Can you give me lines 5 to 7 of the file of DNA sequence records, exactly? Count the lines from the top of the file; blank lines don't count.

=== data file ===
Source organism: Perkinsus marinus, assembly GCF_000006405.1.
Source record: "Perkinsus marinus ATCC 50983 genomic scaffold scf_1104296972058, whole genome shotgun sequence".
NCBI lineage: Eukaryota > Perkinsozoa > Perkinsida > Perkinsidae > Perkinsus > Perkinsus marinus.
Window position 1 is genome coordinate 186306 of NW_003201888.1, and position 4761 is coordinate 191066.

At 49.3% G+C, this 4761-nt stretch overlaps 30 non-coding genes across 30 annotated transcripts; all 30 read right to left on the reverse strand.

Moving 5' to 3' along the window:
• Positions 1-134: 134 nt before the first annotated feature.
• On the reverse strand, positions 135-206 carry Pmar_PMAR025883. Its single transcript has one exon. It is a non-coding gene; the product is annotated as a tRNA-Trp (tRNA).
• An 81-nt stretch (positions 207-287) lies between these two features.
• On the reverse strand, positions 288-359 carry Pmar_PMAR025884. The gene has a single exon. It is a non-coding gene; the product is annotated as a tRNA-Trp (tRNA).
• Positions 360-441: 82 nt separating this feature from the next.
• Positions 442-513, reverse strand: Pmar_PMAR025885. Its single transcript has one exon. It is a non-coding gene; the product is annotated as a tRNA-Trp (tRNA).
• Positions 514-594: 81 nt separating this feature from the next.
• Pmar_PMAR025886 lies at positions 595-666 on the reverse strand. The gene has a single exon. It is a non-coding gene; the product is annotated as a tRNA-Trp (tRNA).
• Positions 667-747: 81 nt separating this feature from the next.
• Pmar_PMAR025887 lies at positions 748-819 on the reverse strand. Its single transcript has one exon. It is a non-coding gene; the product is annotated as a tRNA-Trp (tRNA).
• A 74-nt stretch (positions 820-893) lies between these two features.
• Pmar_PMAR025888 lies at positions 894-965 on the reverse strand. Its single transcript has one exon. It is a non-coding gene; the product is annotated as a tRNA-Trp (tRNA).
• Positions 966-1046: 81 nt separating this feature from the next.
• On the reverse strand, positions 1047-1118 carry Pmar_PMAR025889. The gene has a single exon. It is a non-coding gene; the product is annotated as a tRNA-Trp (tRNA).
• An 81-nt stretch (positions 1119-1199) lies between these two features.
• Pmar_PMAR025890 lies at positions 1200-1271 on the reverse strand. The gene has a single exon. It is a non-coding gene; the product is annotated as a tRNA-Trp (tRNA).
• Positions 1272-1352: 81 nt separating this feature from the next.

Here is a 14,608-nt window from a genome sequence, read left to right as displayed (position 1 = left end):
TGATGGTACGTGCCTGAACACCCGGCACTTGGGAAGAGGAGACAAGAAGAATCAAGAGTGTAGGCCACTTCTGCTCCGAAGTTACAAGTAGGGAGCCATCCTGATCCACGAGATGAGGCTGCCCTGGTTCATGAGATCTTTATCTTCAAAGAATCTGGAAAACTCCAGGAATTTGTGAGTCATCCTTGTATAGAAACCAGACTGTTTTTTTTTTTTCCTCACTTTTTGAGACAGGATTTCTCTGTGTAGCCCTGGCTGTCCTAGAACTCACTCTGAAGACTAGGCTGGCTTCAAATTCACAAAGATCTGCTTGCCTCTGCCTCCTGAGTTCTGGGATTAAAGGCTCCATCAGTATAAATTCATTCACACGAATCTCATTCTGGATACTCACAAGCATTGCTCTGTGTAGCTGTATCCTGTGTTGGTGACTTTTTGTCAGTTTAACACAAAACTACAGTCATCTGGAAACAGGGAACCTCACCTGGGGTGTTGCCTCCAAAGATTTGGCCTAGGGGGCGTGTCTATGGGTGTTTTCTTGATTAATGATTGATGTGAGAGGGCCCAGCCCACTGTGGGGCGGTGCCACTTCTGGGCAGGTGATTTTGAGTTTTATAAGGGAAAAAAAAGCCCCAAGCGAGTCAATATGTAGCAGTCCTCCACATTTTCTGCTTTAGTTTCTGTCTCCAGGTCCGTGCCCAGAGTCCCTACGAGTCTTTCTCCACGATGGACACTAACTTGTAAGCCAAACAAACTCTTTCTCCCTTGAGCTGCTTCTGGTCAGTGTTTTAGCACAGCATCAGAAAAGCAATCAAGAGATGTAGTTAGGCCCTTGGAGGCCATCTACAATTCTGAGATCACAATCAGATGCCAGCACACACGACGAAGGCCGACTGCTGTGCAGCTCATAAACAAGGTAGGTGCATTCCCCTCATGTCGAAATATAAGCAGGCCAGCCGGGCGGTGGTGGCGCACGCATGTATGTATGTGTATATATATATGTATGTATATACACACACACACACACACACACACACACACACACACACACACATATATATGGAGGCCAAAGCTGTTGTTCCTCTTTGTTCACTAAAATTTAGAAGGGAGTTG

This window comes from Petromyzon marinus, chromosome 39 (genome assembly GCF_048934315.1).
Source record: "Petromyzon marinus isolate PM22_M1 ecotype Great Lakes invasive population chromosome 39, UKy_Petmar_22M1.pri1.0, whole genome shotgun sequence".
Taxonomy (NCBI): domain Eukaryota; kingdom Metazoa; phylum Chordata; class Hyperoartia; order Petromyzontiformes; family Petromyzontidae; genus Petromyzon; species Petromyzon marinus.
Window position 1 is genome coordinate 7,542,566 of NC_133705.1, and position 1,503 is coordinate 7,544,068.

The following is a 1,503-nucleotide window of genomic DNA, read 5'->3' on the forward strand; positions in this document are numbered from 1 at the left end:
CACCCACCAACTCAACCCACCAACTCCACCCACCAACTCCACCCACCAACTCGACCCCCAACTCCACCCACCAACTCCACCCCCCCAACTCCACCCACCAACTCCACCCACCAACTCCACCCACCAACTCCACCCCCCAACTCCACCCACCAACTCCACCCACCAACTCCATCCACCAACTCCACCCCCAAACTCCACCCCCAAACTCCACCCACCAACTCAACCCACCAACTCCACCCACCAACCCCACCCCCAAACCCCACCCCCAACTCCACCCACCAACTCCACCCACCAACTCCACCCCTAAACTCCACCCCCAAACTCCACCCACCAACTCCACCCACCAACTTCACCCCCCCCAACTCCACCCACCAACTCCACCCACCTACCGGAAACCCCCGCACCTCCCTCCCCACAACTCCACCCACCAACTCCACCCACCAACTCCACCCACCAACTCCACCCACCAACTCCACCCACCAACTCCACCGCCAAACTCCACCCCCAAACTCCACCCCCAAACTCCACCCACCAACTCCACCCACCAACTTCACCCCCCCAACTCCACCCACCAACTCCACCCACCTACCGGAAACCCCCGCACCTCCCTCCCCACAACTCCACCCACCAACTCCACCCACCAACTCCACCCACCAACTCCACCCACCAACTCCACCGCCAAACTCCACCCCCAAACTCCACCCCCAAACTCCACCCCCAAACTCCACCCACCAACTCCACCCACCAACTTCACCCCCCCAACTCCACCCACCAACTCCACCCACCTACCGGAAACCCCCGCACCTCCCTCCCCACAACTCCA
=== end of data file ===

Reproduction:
At 49.3% G+C, this 4761-nt stretch overlaps 30 non-coding genes across 30 annotated transcripts; all 30 read right to left on the reverse strand.

Moving 5' to 3' along the window:
• Positions 1-134: 134 nt before the first annotated feature.